The March of the MOOCs: Monstrous Open Online Courses | Open Education MOOCs are a red herring. The MOOC didn’t appear last week, out of a void, vacuum-packed. The MOOC has been around for years, biding its time. Still, the recent furor about MOOCs, which some have called “hysteria,” opens important questions about higher education, digital pedagogy, and online learning. MOOCs are like books, good when they’re good and bad when they’re bad. Content and learning are two separate things, often at odds with one another. Too many people are drinking the MOOC Kool-aid (or dumping it out hastily) when what we need to do is look closely at the Kool-aid to see what we can learn from it. “Massive”: What happens if we take the “Massive” out of “Massive Open Online Course”? “Open”: The first “O” in “MOOC” has been dangerously misread. “Online”: The second “O” in “MOOC” is a misnomer. “Course”: Education of this sort can’t be contained tidily inside of a close-walled “course.” Learning, for Emerson, is emergent and copulative not parthenogenetic.
Making Sense of MOOCs: Musings in a Maze of Myth, Paradox and Possibility | Daniel Fellow - Korea National Open University Education Master - DeTao Masters Academy, China sirjohn.ca During my time as a Fellow at the Korea National Open University (KNOU) in September 2012 media and web coverage of Massive Open Online Courses (MOOCs) was intense. Since one of the requirements of the fellowship was a research paper, exploring the phenomenon of MOOCs seemed an appropriate topic. This essay had to be submitted to KNOU on 25 September 2012 but the MOOCs story is still evolving rapidly. I shall continue to follow it. 'What is new is not true, and what is true is not new'. This paper is published by JIME following its first release as a paper produced as part of a fellowship at the Korea National Open University (KNOU). Abstract: MOOCs (Massive Open Online Courses) are the educational buzzword of 2012. Keywords: MOOCs, open, openness, educational technology Introduction MOOCs (Massive Open Online Courses) are the educational buzzword of 2012. Methodological note What is a MOOC?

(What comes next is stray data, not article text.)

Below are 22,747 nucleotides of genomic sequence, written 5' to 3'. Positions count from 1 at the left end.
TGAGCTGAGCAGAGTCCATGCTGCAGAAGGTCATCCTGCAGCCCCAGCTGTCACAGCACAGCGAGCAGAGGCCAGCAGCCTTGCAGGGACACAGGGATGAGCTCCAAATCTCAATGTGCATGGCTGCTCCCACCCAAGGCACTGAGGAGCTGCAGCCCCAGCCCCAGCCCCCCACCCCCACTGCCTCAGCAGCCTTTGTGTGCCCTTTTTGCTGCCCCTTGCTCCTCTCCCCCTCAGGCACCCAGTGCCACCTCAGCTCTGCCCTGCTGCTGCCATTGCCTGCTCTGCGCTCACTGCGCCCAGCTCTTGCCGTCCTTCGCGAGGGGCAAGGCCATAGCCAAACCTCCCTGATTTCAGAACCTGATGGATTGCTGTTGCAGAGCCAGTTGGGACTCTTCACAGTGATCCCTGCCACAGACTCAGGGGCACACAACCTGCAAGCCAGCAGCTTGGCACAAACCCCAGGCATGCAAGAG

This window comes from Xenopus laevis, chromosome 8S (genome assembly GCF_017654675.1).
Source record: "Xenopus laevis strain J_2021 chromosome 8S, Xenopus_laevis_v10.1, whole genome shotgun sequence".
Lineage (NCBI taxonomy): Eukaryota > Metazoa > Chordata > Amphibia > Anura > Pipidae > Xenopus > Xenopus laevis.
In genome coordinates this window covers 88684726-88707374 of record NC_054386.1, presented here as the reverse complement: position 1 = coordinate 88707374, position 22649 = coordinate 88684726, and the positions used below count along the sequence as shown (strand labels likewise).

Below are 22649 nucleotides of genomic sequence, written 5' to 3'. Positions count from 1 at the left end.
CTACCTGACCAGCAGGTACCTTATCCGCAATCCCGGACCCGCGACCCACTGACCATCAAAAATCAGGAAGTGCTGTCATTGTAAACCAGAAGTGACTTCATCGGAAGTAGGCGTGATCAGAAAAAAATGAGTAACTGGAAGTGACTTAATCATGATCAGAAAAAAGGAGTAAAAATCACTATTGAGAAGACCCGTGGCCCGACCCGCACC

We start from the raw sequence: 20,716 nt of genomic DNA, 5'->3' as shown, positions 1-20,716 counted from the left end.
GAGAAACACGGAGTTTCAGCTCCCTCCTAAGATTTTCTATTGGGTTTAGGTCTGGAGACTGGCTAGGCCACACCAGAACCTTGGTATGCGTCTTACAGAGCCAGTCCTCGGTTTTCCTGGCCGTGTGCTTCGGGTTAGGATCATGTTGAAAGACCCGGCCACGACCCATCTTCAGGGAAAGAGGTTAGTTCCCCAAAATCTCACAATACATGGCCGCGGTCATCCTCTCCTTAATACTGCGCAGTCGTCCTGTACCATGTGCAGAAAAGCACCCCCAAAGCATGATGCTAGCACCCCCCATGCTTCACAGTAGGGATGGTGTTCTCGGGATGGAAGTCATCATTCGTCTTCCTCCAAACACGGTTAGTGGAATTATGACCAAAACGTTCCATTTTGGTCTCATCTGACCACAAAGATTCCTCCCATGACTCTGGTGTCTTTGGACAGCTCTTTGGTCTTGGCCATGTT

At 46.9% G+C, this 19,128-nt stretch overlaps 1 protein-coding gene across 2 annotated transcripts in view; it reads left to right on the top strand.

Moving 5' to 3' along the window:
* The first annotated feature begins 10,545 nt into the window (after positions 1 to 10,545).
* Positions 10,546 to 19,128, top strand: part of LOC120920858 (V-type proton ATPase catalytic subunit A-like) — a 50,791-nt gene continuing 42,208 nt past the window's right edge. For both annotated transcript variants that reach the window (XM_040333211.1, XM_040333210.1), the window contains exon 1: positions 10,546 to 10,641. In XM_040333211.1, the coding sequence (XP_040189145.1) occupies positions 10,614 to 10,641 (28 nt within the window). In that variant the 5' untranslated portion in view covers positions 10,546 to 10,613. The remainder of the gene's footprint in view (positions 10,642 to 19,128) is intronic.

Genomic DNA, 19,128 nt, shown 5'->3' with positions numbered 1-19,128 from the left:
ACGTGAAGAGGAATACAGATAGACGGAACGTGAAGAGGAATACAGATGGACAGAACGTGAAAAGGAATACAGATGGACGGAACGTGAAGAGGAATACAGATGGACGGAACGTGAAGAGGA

The race to platform education Across the full spectrum of education – primary, secondary, and higher – we are witnessing a race to develop platforms for content, learning, teaching, and evaluation. As liberating as the web is, tremendous centralization of control is occurring in numerous spaces: Google in search/advertising/Android, Amazon in books/cloud computing, Facebook in social networks, etc. I use a smaller range of tools today than I did five years ago. This post/rant on life at Amazon and Google, from the perspective of an employee (programmer?) Google+ is a knee-jerk reaction, a study in short-term thinking, predicated on the incorrect notion that Facebook is successful because they built a great product. In education, we don’t yet have that platform that enables/allows “other people to do the work”. When I was at the Strata conference in February, I was surprised at who wasn’t there in any substantial way – Yahoo, Google, Microsoft (they did present on Azure, but their presence was minimal).
Inside a MOOC: Coursera class offers peek into determination of student body By Mike Cassidy, Mercury News With the class still in the early going I was about a week behind on my assignments, nearly flunking my first quiz and seriously contemplating dropping the class. So much for the old college try.But two things made me stick with it (at least up until now, with two more weeks to go) — My Coursera class called “Developing Innovative Ideas for New Companies” comes with a promise: If I can finish the course work and score at least 70 percent on my assignments, I’ll receive a statement of accomplishment. I want that statement. But more important than that, were the classmates I’ve encountered.